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No habla español! The Spanish Lake Retreat

For the week of Monday March 26, 2007

On March 28, 1795, the Spanish garrison at Friendly Cove, British Columbia, boarded their ships and departed, ending Spain’s exploration of the Pacific Northwest. In the late 18th century, Spanish authorities had decided to expand northwards from Mexico to assert their sovereignty over the Pacific Basin, otherwise known as the Spanish Lake.

Maquinna and Kelekum clasp hands
© Center for the Study of the Pacific Northwest, University of Washington

In 1774, Juan Perez explored the Queen Charlotte Islands and Vancouver Island’s west coast, trading with the Haida and the Nuu-Chah-Nulth first peoples for sea otter and other furs. The next year, the Quadra-Hezeta expedition explored as far north as Alaska. The 1779 Arteaga-Quadra mission to Nueva Galicia (Pacific Northwest) mapped major portions of the coast and instigated extensive contacts with the indigenous peoples. Exploration ceased until 1788, when the French explorer La Pérouse reported permanent Russian settlements and numerous British and American trading vessels along the Pacific Northwest. Spain then resolved to establish a permanent trading fort on Vancouver Island to re-assert Spanish sovereignty.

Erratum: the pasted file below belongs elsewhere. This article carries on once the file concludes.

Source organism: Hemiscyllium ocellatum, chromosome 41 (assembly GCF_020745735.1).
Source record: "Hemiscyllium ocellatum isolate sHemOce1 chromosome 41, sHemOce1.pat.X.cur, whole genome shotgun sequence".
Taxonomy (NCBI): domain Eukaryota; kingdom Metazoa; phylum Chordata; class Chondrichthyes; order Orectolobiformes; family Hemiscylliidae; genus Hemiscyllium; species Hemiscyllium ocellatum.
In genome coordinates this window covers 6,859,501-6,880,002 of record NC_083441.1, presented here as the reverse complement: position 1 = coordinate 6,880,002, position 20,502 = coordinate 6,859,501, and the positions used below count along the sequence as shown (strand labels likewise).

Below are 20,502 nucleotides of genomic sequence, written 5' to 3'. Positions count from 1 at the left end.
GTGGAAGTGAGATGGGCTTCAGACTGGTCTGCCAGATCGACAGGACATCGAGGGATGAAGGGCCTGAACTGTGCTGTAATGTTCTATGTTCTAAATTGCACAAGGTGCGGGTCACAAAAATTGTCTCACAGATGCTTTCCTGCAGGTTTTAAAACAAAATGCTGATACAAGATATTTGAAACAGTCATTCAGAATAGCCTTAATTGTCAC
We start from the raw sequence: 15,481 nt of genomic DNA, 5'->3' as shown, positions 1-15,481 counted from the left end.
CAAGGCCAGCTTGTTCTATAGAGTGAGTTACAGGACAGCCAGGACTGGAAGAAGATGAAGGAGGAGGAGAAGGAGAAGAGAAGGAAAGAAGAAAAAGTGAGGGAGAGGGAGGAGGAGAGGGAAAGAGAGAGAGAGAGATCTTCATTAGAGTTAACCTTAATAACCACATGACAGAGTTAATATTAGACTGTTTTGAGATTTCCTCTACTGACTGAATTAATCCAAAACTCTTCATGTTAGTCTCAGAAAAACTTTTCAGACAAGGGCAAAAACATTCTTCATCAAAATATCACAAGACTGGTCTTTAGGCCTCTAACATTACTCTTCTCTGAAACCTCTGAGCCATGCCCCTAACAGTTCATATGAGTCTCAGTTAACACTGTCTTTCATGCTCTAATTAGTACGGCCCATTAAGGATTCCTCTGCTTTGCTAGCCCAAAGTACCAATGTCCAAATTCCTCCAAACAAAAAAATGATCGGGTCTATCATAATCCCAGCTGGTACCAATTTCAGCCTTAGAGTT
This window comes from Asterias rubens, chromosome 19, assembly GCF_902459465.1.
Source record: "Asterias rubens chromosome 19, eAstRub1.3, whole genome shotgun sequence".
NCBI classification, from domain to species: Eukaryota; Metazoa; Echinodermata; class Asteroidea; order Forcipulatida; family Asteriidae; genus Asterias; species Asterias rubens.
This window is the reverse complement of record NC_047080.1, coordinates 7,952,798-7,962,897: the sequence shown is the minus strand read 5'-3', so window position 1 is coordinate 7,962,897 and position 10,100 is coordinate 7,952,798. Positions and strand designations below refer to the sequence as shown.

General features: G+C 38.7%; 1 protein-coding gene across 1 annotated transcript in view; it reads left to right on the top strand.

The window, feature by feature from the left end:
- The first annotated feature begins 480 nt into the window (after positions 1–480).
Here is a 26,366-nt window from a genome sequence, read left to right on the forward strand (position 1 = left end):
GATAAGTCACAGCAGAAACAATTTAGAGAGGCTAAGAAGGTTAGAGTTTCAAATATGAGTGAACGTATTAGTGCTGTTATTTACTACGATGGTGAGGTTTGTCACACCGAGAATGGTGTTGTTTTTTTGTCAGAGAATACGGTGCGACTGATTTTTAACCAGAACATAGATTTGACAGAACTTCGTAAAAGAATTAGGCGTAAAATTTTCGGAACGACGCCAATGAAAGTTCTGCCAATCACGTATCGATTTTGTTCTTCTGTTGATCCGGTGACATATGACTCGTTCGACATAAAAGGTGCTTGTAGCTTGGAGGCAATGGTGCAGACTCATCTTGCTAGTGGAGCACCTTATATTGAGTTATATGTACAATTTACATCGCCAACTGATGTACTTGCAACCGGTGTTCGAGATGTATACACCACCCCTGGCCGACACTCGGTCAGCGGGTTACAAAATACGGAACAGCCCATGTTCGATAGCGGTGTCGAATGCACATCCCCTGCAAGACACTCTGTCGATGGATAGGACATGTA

Captain de la Bodega y Quadra, Spanish delegate, Nootka Bay Convention
© Museo Naval, Madrid
In 1789, Spanish forces under Martinez began building fortifications at Friendly Cove (Nootka Sound) and on nearby San Miguel Island. Confrontations with British and American traders ensued, culminating when the British trading vessel Argonaut refused to recognize Spanish sovereignty and allow their ship to be inspected. The ship’s captain was arrested and his ship seized along with several other vessels. Nootka leader Kelekum criticised these actions, provoking an incident in which he was killed, causing the Nuu-Chah-Nulth chief Maquinna and his people to temporarily abandon the inlet.

Captain George Vancouver, British delegate, Nootka Bay Convention
© National Portrait Gallery, NPG503
War was averted over the “Nootka Sound Controversy” when Spain and Britain signed the first of three Nootka Sound Conventions in October 1790, opening the region to all nations wishing to trade with the indigenous peoples. However, Spain kept their northern settlement intact and continued their explorations with the now famous Malaspina expedition of 1791, and the Caamano and Galiano-Valdes voyages of 1792.

The conventions led to better relations between the two nations and ultimately, with the First Peoples. For several months each year, the Spanish and British worked together to chart the network of channels and islands in the area, sharing all their findings. With the third Nootka Convention of January 1794, Spain and Britain agreed to remove all permanent settlements. In 1795, the Spanish departed Nootka Sound, ending forever Spanish involvement on Canada’s Northwest Coast. The Last Spanish Exploration was designated a National Historic Event in 1927.

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